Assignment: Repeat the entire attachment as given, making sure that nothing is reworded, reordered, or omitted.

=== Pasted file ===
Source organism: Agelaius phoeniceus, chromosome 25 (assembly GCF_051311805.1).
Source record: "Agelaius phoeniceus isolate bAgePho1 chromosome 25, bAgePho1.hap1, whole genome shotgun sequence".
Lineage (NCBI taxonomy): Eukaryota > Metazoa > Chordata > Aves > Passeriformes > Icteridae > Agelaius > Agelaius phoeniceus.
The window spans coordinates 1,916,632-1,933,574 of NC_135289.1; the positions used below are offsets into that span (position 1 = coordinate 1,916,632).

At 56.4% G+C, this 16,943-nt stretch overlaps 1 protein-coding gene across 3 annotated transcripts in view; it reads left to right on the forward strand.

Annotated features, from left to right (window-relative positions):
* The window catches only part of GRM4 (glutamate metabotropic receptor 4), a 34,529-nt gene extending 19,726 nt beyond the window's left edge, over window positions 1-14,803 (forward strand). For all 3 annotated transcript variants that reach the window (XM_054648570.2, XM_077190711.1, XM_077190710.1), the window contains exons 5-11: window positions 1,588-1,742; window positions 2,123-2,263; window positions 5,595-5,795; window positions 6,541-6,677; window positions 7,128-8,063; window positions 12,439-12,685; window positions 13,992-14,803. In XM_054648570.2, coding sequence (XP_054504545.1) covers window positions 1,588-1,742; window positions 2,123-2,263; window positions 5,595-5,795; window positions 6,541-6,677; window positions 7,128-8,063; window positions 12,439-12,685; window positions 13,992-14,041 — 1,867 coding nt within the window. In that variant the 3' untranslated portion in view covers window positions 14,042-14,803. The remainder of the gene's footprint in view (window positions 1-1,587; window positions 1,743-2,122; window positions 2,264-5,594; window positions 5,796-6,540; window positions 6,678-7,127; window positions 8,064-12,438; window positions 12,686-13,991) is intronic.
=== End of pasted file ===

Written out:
Source organism: Agelaius phoeniceus, chromosome 25 (assembly GCF_051311805.1).
Source record: "Agelaius phoeniceus isolate bAgePho1 chromosome 25, bAgePho1.hap1, whole genome shotgun sequence".
Lineage (NCBI taxonomy): Eukaryota > Metazoa > Chordata > Aves > Passeriformes > Icteridae > Agelaius > Agelaius phoeniceus.
The window spans coordinates 1,916,632-1,933,574 of NC_135289.1; the positions used below are offsets into that span (position 1 = coordinate 1,916,632).

At 56.4% G+C, this 16,943-nt stretch overlaps 1 protein-coding gene across 3 annotated transcripts in view; it reads left to right on the forward strand.

Annotated features, from left to right (window-relative positions):
* The window catches only part of GRM4 (glutamate metabotropic receptor 4), a 34,529-nt gene extending 19,726 nt beyond the window's left edge, over window positions 1-14,803 (forward strand). For all 3 annotated transcript variants that reach the window (XM_054648570.2, XM_077190711.1, XM_077190710.1), the window contains exons 5-11: window positions 1,588-1,742; window positions 2,123-2,263; window positions 5,595-5,795; window positions 6,541-6,677; window positions 7,128-8,063; window positions 12,439-12,685; window positions 13,992-14,803. In XM_054648570.2, coding sequence (XP_054504545.1) covers window positions 1,588-1,742; window positions 2,123-2,263; window positions 5,595-5,795; window positions 6,541-6,677; window positions 7,128-8,063; window positions 12,439-12,685; window positions 13,992-14,041 — 1,867 coding nt within the window. In that variant the 3' untranslated portion in view covers window positions 14,042-14,803. The remainder of the gene's footprint in view (window positions 1-1,587; window positions 1,743-2,122; window positions 2,264-5,594; window positions 5,796-6,540; window positions 6,678-7,127; window positions 8,064-12,438; window positions 12,686-13,991) is intronic.